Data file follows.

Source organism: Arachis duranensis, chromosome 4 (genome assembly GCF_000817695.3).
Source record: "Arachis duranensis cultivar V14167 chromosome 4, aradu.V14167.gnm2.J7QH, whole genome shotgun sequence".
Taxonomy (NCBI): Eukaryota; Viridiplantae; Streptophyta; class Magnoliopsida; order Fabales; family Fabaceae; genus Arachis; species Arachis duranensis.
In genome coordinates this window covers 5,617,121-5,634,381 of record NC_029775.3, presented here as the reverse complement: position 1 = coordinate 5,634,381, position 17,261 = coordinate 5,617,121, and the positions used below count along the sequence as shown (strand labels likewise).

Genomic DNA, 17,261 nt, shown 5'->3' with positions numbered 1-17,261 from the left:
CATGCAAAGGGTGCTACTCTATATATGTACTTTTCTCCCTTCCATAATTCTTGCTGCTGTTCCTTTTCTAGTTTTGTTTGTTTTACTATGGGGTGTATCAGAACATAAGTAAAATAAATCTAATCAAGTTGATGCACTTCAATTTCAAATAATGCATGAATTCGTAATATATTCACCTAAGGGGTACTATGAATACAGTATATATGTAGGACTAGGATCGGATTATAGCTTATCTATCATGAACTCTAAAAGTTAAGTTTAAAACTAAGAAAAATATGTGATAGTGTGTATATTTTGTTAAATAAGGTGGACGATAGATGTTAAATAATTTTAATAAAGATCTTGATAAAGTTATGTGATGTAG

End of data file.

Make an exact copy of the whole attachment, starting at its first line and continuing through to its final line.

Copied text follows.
Source organism: Arachis duranensis, chromosome 4 (genome assembly GCF_000817695.3).
Source record: "Arachis duranensis cultivar V14167 chromosome 4, aradu.V14167.gnm2.J7QH, whole genome shotgun sequence".
Taxonomy (NCBI): Eukaryota; Viridiplantae; Streptophyta; class Magnoliopsida; order Fabales; family Fabaceae; genus Arachis; species Arachis duranensis.
In genome coordinates this window covers 5,617,121-5,634,381 of record NC_029775.3, presented here as the reverse complement: position 1 = coordinate 5,634,381, position 17,261 = coordinate 5,617,121, and the positions used below count along the sequence as shown (strand labels likewise).

Genomic DNA, 17,261 nt, shown 5'->3' with positions numbered 1-17,261 from the left:
CATGCAAAGGGTGCTACTCTATATATGTACTTTTCTCCCTTCCATAATTCTTGCTGCTGTTCCTTTTCTAGTTTTGTTTGTTTTACTATGGGGTGTATCAGAACATAAGTAAAATAAATCTAATCAAGTTGATGCACTTCAATTTCAAATAATGCATGAATTCGTAATATATTCACCTAAGGGGTACTATGAATACAGTATATATGTAGGACTAGGATCGGATTATAGCTTATCTATCATGAACTCTAAAAGTTAAGTTTAAAACTAAGAAAAATATGTGATAGTGTGTATATTTTGTTAAATAAGGTGGACGATAGATGTTAAATAATTTTAATAAAGATCTTGATAAAGTTATGTGATGTAG